10 October, 2013

Privacy vs. Functionality: The battle continues

Targeted ads. Location tracking. History logging. What do people think of when they hear these terms? Typically, it's not a pleasant response, is it? People see this kind of functionality as a means for corporations to spy on them and send their personal data to the government. Yet it's this kind of lack of privacy that actually makes features like Google Now and iOS 7's parallax effect, in all their glory, even possible. Say what?

Yes, that's correct. One thing we all need to realize is that by collecting data, software can do things that it would normally take physical hardware to do. Location data makes Google Now's travel time alerts and public transit cards possible. Search history makes Google Now's personalized sports data and frequent location searches also possible. Even more alarming, accelerometer, gyroscope, and front camera (!) data are what make iOS 7's parallax effect possible. Targeted ads, of course, are no different.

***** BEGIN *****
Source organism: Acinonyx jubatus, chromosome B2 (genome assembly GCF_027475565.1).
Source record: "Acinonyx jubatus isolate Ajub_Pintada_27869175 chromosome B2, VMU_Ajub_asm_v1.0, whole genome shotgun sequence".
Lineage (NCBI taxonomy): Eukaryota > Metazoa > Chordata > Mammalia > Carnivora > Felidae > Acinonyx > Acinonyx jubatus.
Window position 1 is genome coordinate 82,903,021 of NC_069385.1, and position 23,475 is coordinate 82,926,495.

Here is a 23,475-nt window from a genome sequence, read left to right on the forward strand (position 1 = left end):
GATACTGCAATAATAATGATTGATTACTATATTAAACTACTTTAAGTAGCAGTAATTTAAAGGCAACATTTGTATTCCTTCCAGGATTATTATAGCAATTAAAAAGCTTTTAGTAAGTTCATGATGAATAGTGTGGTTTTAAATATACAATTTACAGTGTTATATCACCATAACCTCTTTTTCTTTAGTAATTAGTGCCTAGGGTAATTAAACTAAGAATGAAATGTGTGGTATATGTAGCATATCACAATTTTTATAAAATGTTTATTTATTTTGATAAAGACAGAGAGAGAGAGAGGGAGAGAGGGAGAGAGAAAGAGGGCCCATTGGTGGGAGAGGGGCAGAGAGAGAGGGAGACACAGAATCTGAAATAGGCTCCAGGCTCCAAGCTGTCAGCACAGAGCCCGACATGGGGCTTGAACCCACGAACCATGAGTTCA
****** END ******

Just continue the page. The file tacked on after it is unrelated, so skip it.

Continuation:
Imagine you are, say, on a Chromebook. In Chrome OS's seamlessly secure ecosystem, you are just peacefully browsing the Web, checking Google+, Facebook, Twitter, Instagram, etc., when all of a sudden, you get a nagging pop-up window, telling you to install Windows. Or IE, in all it's ugliness. And every time you try to close it out, you end up getting repeatedly nagged, by Microsoft, by Apple, by Nokia, and by every possible software vendor other than the one(s) you actually want to see ads from. What you have just imagined is a world without targeted ads.

So think about what privacy means. Unfortunately, there's a trade-off here, because functionality and privacy inversely go hand-in-hand, and unless users want to get nagged by irrelevant ads and have stifling user experiences on their devices, they will have to give up some, but not all, of their private lives.